News From Terre Haute, Indiana

September 3, 2013

Short move: New R-H coach didn’t even have to leave home to take ‘attractive deal’

David Hughes
The Tribune-Star

TERRE HAUTE — In the case of many college coaches, when they leave one school to take a job at another, they have to pack up their belongings and move to a new home.

Not so with Geoff Wayton, who left Indiana State to become head coach for the NCAA Division III Rose-Hulman men’s and women’s cross country team and an assistant to Larry Cole for its men’s and women’s track and field program. Wayton’s hiring was announced Aug. 12.

“It’s only a four-minute commute for me to go to work,” said Wayton, who lives near Deming Park with his wife Jessica and their new son Kurt (born Feb. 21). “Work is actually closer for me now than it was when I was at Indiana State. It couldn’t have worked out any better.”

Saving on gas money isn’t the primary reason for Wayton switching employers, however.

“I was exposed to the Division III level a few years ago and I was awfully impressed,” he explained. “Division III became an attractive ideal. It puts athletics in a good perspective and Rose-Hulman is a great place to work. It’s just a good fit for my family.”

Wayton spent the last eight seasons on the Indiana State staff, where he primarily oversaw the sprints and relay competitors. In 2012, he stepped in to coach the men’s distance runners as well.

“I see a lot of parallels to what I was doing at Indiana State already,” he noted.

Wayton, 36, happens to be an experienced meet organizer as well. Since 2008, he’s served as meet director for the NCAA Division I men’s and women’s cross country national championships (except for 2012 when it didn’t take place here).

He also has served as meet director for the Nike Cross Nationals Midwest Regional Championships since 2007 and served as assistant meet director for the 2009 NCAA Division III Great Lakes Regional Championships hosted by Rose-Hulman.

Wayton was active in alumni affairs at ISU, founding the Sycamore Track and Field Alumni Panel, the Sycamore Cross Country Alumni Reception, the Sycamore Track and Field Alumni Reunion and Sycamore Senior Day.

Now he’s focused on helping Cole guide the Engineers.

“I had two great coaches to be mentored by at Indiana State in John McNichols and John Gartland,” he mentioned. “Now I’ve got a chance to be mentored by another one in Larry Cole.

“It’ll be a whole new range of experiences with Division III. … Larry’s got a wealth of knowledge and a different perspective.”

Wayton essentially replaced Cole’s son, Matthew Cole, on the staff.

The younger Cole, who accepted a head-coaching job with the Wisconsin-River Falls cross country and track programs this summer, had been the women’s cross country coach and track assistant at Rose-Hulman for the past seven years.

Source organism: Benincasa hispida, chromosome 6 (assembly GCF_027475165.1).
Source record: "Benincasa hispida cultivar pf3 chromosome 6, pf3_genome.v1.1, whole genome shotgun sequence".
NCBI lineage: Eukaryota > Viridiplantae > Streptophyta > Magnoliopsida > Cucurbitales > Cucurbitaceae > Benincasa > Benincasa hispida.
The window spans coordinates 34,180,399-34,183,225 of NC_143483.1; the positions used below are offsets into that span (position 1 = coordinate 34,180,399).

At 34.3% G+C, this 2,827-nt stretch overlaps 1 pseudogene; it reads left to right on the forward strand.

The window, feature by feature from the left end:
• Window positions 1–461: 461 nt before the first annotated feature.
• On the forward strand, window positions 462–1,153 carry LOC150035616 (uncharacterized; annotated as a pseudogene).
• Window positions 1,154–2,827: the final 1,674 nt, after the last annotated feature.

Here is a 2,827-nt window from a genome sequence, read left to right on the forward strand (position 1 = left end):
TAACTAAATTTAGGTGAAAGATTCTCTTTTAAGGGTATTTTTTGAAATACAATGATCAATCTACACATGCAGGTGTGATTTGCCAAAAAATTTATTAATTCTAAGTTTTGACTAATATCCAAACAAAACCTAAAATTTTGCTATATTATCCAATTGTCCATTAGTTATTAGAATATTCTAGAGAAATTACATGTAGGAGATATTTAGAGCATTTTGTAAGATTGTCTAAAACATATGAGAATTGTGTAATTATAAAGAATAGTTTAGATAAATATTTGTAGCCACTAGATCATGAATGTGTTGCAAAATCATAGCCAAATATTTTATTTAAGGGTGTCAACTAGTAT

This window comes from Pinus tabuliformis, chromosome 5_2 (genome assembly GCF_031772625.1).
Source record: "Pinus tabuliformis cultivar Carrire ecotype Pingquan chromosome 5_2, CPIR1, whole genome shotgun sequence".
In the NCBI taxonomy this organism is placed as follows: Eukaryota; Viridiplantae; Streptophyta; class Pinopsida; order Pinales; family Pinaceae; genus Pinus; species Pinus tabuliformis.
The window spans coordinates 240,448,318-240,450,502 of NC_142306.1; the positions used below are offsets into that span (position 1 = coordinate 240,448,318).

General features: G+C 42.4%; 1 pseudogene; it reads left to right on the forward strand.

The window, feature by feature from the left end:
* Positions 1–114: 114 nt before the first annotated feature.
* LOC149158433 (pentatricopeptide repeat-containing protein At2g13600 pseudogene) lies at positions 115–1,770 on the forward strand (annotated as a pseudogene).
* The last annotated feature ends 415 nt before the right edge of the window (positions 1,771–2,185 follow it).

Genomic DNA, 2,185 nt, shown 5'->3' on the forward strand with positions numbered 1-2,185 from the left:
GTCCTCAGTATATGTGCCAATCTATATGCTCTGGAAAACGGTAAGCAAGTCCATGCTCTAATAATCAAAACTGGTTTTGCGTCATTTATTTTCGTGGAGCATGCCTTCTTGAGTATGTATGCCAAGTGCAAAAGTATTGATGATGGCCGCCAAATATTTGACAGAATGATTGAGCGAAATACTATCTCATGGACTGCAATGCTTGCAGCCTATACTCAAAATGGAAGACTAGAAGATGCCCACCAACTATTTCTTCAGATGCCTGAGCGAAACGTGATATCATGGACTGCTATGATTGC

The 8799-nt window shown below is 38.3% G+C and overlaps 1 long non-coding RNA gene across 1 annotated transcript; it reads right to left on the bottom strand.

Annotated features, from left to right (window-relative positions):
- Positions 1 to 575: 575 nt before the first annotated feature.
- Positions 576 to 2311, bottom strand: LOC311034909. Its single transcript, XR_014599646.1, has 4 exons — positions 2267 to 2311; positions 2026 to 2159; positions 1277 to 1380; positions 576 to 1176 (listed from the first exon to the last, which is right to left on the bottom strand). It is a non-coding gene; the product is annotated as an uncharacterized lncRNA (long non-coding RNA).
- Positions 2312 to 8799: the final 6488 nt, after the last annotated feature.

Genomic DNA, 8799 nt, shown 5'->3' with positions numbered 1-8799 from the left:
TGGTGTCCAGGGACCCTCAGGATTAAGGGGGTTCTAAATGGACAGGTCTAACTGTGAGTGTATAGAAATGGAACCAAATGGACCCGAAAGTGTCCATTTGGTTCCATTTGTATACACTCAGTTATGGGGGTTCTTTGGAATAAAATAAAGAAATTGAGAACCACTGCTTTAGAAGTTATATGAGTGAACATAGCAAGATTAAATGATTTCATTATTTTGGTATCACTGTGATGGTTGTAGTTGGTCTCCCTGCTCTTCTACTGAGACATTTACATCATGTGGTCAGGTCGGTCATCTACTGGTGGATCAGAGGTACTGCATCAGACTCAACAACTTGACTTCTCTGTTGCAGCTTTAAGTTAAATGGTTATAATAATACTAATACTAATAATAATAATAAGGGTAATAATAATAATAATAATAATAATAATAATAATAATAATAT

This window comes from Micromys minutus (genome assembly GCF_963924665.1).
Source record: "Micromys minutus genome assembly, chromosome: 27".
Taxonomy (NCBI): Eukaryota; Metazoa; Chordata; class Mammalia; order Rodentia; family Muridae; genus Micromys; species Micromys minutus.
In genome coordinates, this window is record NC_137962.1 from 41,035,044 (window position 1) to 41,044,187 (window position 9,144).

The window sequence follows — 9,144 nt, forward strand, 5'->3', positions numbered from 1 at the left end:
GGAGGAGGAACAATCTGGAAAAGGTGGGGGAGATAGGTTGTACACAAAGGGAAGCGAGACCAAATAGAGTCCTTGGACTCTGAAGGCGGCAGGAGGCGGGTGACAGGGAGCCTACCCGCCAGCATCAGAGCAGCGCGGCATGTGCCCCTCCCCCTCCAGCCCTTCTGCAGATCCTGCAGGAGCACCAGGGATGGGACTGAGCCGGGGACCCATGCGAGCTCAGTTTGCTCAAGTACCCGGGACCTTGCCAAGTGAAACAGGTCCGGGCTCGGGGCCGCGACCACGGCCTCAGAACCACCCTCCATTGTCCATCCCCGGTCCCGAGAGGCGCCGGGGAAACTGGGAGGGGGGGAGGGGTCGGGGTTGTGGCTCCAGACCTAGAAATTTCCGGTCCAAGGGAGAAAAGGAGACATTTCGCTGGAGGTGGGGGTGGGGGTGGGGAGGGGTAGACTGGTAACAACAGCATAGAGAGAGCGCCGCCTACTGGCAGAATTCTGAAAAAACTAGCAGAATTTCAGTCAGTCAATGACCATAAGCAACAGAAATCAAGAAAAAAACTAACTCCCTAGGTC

One of Matthew Cole’s prize pupils was recently graduated women’s high jumper Liz Evans, who captured five Division III national titles with the Engineers.

Meanwhile, Larry Cole used to be the Rose men’s cross country coach. But he’ll assist Wayton this season, even though he is Wayton’s supervisor in the athletic department.

Back in Wayton’s own running days, he became the first ISU distance runner to capture an individual conference title in the Missouri Valley Conference outdoor track and field championships (1997 at Illinois State). Also, he was twice named all-district in cross country and was named to the MVC’s All-Centennial Team in 2007.

After graduating from Indiana State in 2000 with bachelor’s degrees in English and geography, Wayton took part in the U.S. Olympic Committee’s Attitude Training Study in Dallas and Park City, Utah. From 2001-2002, he served as head coach of the Academy of Holy Angels’ boys and girls cross country and track teams in Richfield, Minn. In 2005, he became head coach of Northview High School’s girls cross country and track teams.

Not surprisingly, Wayton is rarin’ to go on a new season as coach, which starts Sept. 14 with the Sycamore Invitational at LaVern Gibson Championship Course.

“Each school has its own particular arena in competitiveness,” he assessed. “In HCAC [Heartland Collegiate Athletic Conference] men’s cross country, I can see us giving [nationally ranked] Manchester a run this year. Larry left me a very talented group of young men. … We’ve got a small group returning on the women’s side. We’re going to have to recruit hard there in the next few years.”